If such issues were ironed out, Miller said he would go further than McDonnell and consider restoration of all constitutional rights, including the right to own a weapon.
Cynics may dismiss McDonnell’s gambit as a diversion from issues like gun control. His proposal could just be a little old-fashioned political horse-trading. The governor’s $3.1 billion transportation-funding plan could use Democratic votes, but its sales-tax increase is anathema to that party.
If the governor can garner enough support from the other side of the aisle, he might get his way on transportation and taxes this session. And the felon-rights legislation — which requires to approval of two successive General Assemblies and a vote of the people — will wait for another day.
Craig Brians, an associate professor of political science at Virginia Tech, said he was “surprised” that McDonnell pushed the felon-rights issue, “but only to the extent that one assumes he was planning on it passing. It is costless for a politician to propose something they know will fail.”
As for that standing ovation the governor received for his State of the Commonwealth pronouncement, Brians said “His party members would hesitate to oppose him in a speech, but feel comfortable voting against him in committee.”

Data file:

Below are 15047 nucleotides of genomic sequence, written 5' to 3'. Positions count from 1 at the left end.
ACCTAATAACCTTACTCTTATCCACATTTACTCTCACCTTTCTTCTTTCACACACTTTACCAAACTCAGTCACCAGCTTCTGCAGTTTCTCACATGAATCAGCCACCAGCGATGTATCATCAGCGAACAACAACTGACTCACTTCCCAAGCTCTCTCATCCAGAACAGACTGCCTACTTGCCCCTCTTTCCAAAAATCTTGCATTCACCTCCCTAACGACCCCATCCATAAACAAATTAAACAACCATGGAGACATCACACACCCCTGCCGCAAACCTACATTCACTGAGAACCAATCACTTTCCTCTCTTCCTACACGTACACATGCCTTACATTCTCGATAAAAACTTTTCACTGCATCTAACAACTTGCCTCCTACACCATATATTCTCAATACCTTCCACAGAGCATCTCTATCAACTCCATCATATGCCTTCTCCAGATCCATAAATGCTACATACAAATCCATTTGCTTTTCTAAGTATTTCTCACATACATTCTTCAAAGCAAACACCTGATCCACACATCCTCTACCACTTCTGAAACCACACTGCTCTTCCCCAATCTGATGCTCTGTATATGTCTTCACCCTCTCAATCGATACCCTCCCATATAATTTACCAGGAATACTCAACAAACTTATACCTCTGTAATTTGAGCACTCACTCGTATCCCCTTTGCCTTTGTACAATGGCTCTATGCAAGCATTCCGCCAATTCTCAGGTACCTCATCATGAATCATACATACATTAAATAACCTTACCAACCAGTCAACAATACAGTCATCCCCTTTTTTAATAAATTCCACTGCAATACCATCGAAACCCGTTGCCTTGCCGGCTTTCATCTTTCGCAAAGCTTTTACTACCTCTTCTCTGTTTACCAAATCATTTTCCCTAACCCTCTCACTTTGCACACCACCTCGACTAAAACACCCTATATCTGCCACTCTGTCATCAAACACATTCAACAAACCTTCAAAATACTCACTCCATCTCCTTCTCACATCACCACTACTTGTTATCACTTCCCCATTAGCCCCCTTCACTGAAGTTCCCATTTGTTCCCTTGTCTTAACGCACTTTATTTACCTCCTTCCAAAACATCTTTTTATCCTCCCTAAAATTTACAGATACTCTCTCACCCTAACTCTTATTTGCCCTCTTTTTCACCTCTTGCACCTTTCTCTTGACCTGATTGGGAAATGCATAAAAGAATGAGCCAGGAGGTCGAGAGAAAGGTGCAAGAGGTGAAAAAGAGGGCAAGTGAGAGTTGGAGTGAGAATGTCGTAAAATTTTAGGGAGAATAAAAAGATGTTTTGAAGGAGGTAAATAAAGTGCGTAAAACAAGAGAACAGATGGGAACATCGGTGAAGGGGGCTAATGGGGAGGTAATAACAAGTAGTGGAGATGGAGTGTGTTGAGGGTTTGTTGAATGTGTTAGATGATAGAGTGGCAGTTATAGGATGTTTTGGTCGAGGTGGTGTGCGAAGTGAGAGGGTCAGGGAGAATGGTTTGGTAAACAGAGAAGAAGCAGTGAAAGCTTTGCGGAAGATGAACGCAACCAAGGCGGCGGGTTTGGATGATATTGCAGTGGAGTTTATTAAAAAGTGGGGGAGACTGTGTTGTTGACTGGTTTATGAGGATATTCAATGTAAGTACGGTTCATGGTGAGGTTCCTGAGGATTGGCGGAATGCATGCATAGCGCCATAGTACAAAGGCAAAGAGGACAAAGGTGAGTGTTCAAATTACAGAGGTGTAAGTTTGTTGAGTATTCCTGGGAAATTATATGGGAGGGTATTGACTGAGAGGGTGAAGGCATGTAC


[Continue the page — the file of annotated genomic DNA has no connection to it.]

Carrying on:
Quentin Kidd, director of the Wason Center for Public Policy at Christopher Newport University, gives McDonnell credit.
“The governor has talked favorably about the restoration of voting rights since he took office. People support and oppose initiatives for all sorts of reasons … sometimes for personal reasons. This may very well be a case where, given his personal (Catholic) religious beliefs, the governor has a strong view about the role of redemption, and is translating that view into his support for the restoration of voting rights.”
Kidd, who also chairs CNU’s Department of Government, added, “Politically, it wouldn’t hurt the governor to take this position amongst his base … they aren’t going to abandon him over this. But it may help make him look a little more centrist to independents.
“And, if he gets this passed, it will be a part of his legacy.”
Contact Kenric Ward at firstname.lastname@example.org or at (571) 319-9824. @Kenricward
Posted By Valerie Garner
Categories: Crime, Politics, State Politics
Tags: crime, governor, McDonnell